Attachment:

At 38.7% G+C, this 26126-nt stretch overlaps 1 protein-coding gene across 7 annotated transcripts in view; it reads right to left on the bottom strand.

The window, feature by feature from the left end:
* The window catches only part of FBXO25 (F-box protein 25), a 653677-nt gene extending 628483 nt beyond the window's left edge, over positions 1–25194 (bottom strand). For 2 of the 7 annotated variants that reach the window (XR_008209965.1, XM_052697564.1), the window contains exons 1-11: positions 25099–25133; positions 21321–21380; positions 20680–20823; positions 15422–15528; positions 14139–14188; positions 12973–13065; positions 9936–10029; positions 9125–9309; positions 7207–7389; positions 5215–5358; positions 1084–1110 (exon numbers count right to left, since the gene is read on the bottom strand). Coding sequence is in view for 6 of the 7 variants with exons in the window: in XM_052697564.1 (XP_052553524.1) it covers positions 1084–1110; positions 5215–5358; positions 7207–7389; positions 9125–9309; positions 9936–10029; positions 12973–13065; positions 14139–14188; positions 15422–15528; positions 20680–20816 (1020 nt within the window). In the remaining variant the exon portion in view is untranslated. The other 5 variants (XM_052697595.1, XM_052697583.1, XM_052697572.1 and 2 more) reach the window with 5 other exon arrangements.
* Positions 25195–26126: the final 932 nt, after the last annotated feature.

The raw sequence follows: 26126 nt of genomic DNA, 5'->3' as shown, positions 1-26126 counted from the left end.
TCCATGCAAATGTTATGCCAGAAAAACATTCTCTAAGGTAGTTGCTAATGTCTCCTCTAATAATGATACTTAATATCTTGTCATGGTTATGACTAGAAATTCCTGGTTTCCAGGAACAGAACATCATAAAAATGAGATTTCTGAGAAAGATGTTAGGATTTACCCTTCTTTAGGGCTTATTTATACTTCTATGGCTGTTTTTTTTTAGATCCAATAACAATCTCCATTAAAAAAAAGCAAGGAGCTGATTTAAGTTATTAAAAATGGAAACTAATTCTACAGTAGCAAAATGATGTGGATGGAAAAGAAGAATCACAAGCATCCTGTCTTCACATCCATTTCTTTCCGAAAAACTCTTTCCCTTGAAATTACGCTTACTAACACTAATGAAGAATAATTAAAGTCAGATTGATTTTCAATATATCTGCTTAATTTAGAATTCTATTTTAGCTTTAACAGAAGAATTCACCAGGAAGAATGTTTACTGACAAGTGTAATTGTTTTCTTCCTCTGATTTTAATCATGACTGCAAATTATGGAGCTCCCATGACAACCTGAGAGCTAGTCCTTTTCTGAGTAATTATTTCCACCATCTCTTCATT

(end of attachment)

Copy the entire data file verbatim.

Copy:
At 38.7% G+C, this 26126-nt stretch overlaps 1 protein-coding gene across 7 annotated transcripts in view; it reads right to left on the bottom strand.

The window, feature by feature from the left end:
* The window catches only part of FBXO25 (F-box protein 25), a 653677-nt gene extending 628483 nt beyond the window's left edge, over positions 1–25194 (bottom strand). For 2 of the 7 annotated variants that reach the window (XR_008209965.1, XM_052697564.1), the window contains exons 1-11: positions 25099–25133; positions 21321–21380; positions 20680–20823; positions 15422–15528; positions 14139–14188; positions 12973–13065; positions 9936–10029; positions 9125–9309; positions 7207–7389; positions 5215–5358; positions 1084–1110 (exon numbers count right to left, since the gene is read on the bottom strand). Coding sequence is in view for 6 of the 7 variants with exons in the window: in XM_052697564.1 (XP_052553524.1) it covers positions 1084–1110; positions 5215–5358; positions 7207–7389; positions 9125–9309; positions 9936–10029; positions 12973–13065; positions 14139–14188; positions 15422–15528; positions 20680–20816 (1020 nt within the window). In the remaining variant the exon portion in view is untranslated. The other 5 variants (XM_052697595.1, XM_052697583.1, XM_052697572.1 and 2 more) reach the window with 5 other exon arrangements.
* Positions 25195–26126: the final 932 nt, after the last annotated feature.

The raw sequence follows: 26126 nt of genomic DNA, 5'->3' as shown, positions 1-26126 counted from the left end.
TCCATGCAAATGTTATGCCAGAAAAACATTCTCTAAGGTAGTTGCTAATGTCTCCTCTAATAATGATACTTAATATCTTGTCATGGTTATGACTAGAAATTCCTGGTTTCCAGGAACAGAACATCATAAAAATGAGATTTCTGAGAAAGATGTTAGGATTTACCCTTCTTTAGGGCTTATTTATACTTCTATGGCTGTTTTTTTTTAGATCCAATAACAATCTCCATTAAAAAAAAGCAAGGAGCTGATTTAAGTTATTAAAAATGGAAACTAATTCTACAGTAGCAAAATGATGTGGATGGAAAAGAAGAATCACAAGCATCCTGTCTTCACATCCATTTCTTTCCGAAAAACTCTTTCCCTTGAAATTACGCTTACTAACACTAATGAAGAATAATTAAAGTCAGATTGATTTTCAATATATCTGCTTAATTTAGAATTCTATTTTAGCTTTAACAGAAGAATTCACCAGGAAGAATGTTTACTGACAAGTGTAATTGTTTTCTTCCTCTGATTTTAATCATGACTGCAAATTATGGAGCTCCCATGACAACCTGAGAGCTAGTCCTTTTCTGAGTAATTATTTCCACCATCTCTTCATT